Prices have increased at the world's largest holiday company and are now "notably higher" than just three months ago.
The average selling price at Tui has increased 5%, which the company has described as "notably higher" than the 2% price increase reported in the first three months of its 2023 financial year.
In its half-year results, the German-British company said the average selling price is actually up 8% on a like-for-like basis compared to the previous season.
The latest price rise "highlights customers' continued willingness to prioritise spend on travel and experiences", the company said.
When compared to the pre-pandemic summer of 2019 the average price of a holiday increased 26%.
Despite the rise, booking volume for summer holidays "remains strong", ahead of 2019 levels. Nearly two-thirds (64%) of UK holidays are sold, the results said, more than any other market.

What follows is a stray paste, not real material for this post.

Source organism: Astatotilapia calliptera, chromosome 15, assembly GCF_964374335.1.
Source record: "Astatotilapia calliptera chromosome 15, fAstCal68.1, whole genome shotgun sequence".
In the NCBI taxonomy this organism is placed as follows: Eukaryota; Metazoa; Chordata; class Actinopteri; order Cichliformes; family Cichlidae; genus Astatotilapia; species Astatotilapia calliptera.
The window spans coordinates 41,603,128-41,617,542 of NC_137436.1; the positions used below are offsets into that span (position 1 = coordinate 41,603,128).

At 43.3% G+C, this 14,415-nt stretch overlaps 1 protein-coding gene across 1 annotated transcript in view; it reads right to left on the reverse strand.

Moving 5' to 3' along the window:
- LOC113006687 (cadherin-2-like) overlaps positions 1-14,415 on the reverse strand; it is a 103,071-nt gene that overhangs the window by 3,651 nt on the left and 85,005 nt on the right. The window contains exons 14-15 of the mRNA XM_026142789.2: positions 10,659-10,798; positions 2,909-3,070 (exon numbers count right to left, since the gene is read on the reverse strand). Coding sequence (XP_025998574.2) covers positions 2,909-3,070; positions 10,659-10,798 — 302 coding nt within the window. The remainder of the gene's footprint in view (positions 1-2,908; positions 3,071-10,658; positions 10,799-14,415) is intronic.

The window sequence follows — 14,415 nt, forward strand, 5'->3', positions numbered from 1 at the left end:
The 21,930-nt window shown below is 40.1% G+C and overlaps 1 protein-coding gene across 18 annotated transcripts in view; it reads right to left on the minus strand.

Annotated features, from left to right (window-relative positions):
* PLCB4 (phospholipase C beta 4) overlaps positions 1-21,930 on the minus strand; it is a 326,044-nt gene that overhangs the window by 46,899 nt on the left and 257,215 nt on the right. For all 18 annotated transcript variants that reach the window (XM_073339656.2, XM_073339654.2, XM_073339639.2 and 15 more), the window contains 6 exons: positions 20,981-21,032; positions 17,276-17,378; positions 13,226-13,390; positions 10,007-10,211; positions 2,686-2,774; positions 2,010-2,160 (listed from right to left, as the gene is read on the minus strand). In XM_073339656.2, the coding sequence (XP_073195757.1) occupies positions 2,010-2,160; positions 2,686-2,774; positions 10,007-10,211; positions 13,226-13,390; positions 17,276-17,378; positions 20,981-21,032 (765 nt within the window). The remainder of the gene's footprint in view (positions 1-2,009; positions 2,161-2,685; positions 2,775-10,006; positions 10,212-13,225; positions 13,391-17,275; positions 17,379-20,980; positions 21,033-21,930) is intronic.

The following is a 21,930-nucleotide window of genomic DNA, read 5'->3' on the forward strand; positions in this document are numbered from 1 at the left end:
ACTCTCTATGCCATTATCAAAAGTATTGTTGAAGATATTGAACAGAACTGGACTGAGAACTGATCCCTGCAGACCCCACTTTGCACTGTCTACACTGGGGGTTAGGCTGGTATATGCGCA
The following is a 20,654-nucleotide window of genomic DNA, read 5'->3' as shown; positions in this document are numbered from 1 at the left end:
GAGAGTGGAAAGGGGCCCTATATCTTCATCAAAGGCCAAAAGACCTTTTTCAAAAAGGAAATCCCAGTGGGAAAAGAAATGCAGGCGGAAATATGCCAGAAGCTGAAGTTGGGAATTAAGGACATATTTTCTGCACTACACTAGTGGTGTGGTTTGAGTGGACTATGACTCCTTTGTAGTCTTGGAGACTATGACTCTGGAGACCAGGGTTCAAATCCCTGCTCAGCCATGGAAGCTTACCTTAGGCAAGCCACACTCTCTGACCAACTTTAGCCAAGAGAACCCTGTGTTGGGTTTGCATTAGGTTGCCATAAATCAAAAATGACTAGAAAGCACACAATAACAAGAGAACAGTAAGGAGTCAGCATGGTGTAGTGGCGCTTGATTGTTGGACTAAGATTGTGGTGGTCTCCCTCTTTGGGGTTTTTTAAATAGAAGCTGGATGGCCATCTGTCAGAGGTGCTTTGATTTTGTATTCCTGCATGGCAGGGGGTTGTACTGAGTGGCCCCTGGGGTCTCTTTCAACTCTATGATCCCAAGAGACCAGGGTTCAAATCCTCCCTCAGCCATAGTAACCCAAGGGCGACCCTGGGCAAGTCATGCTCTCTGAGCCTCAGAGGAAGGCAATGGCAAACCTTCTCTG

Spain, Greece and Turkey are the most popular destinations for summer travellers.
Overall summer bookings are up 13% on last year and have nearly caught up with pre-pandemic levels at 96% of summer 2019. But in the UK sales have outpaced 2019 and are up 10% on the year before the pandemic hit.
The business still has some way to go to recover full pandemic sales. In the second quarter there were an extra 600,000 customers on the year before - bringing the number to 2.4 million customers - which was just 88% of 2019 customer levels.
Tui's chief executive said long-haul travel is still weak after the pandemic.
Revenues at the travel company that owns hotels, planes and cruise ships, said winter travel had met its expectations and reported an increase in revenue of 52% to €3.2bn (£2.7bn) in the three months to the start of April.
The quarter is traditionally a loss-making one but the quarterly loss fell €88m to €242m (£210m).